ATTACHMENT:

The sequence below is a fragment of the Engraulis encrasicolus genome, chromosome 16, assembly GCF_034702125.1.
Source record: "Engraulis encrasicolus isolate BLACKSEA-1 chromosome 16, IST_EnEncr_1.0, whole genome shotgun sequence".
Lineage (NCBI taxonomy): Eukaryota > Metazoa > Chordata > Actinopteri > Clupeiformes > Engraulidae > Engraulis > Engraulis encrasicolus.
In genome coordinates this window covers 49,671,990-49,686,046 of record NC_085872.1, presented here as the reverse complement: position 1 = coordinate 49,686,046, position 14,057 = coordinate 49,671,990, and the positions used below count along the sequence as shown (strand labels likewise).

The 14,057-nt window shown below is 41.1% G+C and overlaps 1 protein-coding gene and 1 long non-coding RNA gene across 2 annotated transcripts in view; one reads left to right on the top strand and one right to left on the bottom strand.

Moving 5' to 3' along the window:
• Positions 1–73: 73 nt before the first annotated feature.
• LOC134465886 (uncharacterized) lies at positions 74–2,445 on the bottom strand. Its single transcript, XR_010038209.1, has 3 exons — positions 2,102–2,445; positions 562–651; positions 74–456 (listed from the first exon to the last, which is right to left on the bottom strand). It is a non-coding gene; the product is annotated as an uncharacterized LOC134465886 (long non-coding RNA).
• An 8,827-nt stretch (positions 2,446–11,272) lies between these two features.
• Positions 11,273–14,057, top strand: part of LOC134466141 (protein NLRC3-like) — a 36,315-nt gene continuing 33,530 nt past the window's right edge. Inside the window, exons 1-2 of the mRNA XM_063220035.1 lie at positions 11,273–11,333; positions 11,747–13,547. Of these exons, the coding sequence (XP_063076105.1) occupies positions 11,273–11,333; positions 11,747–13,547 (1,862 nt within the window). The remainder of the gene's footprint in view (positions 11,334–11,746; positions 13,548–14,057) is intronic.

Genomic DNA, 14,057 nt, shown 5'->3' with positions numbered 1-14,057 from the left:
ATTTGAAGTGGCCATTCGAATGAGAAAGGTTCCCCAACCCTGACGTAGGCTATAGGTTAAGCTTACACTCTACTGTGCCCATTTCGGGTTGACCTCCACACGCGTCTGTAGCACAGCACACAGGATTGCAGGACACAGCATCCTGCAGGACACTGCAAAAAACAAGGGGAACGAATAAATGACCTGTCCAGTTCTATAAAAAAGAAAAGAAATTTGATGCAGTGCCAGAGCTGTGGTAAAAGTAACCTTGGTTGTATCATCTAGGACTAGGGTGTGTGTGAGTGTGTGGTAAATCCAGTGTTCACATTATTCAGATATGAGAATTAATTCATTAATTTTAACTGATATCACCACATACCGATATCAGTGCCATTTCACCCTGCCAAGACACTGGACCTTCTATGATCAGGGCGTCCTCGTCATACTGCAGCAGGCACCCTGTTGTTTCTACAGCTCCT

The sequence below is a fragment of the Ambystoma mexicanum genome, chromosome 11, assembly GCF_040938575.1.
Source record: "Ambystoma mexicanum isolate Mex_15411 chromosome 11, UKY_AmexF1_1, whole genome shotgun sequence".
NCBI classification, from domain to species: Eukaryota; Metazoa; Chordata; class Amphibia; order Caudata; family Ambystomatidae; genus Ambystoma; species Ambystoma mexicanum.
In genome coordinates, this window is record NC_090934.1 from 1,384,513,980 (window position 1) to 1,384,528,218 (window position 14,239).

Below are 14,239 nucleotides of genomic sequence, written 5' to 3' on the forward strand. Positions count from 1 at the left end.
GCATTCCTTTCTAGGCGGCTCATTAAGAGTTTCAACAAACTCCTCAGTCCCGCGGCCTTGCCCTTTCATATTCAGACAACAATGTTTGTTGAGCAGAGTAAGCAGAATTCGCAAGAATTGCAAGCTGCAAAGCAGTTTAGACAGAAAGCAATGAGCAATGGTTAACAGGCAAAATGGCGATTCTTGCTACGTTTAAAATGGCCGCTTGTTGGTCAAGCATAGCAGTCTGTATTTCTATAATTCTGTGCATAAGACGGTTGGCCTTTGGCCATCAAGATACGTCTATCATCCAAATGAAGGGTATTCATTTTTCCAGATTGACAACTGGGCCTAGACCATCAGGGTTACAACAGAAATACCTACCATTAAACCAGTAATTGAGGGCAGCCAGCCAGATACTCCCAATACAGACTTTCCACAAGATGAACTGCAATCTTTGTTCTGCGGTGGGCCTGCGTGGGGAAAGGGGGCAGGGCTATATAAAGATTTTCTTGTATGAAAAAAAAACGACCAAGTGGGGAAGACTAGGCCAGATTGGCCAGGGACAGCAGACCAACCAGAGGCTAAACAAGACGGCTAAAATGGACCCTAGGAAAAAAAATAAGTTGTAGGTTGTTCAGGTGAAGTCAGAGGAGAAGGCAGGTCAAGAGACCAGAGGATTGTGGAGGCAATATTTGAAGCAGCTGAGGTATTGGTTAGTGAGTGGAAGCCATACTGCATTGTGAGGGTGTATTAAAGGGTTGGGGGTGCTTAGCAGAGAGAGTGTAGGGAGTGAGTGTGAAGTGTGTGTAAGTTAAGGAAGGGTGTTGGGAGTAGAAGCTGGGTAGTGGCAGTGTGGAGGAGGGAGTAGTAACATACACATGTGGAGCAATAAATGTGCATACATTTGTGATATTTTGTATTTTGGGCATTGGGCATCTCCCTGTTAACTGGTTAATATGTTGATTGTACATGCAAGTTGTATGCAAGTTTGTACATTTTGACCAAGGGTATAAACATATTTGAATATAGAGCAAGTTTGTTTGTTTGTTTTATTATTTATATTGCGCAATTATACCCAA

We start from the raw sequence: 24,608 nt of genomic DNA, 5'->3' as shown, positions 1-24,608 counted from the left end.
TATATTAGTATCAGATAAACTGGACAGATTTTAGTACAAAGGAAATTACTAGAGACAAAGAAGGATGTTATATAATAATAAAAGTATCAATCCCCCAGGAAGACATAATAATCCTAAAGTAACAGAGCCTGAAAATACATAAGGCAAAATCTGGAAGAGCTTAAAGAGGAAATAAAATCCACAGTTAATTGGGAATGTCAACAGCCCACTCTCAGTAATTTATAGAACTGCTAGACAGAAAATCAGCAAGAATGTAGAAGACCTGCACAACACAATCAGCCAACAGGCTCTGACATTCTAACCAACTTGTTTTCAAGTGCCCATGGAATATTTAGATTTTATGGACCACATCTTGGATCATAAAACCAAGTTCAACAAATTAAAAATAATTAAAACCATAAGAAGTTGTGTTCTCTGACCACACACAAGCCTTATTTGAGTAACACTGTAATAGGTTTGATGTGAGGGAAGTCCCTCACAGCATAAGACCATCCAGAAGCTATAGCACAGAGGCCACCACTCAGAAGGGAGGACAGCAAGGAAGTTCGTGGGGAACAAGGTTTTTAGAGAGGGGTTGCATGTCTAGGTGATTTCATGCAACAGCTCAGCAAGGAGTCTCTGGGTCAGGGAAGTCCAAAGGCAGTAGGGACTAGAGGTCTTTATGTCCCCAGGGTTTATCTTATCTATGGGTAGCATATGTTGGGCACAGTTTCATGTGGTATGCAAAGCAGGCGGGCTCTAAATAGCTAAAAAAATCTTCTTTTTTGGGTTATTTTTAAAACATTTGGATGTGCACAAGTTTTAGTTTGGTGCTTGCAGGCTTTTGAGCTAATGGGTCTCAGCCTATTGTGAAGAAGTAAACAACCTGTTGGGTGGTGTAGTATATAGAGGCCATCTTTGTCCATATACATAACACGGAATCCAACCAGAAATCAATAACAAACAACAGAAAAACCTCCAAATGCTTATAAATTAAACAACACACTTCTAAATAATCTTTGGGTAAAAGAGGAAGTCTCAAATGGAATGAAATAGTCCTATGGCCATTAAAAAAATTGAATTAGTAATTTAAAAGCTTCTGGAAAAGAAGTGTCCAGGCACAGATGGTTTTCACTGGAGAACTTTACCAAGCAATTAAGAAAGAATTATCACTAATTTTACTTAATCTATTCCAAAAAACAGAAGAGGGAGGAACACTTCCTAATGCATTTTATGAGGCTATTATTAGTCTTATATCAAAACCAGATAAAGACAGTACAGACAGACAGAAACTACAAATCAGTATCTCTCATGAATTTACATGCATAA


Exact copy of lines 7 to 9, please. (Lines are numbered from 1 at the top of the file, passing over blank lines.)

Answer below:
• Positions 1–73: 73 nt before the first annotated feature.
• LOC134465886 (uncharacterized) lies at positions 74–2,445 on the bottom strand. Its single transcript, XR_010038209.1, has 3 exons — positions 2,102–2,445; positions 562–651; positions 74–456 (listed from the first exon to the last, which is right to left on the bottom strand). It is a non-coding gene; the product is annotated as an uncharacterized LOC134465886 (long non-coding RNA).
• An 8,827-nt stretch (positions 2,446–11,272) lies between these two features.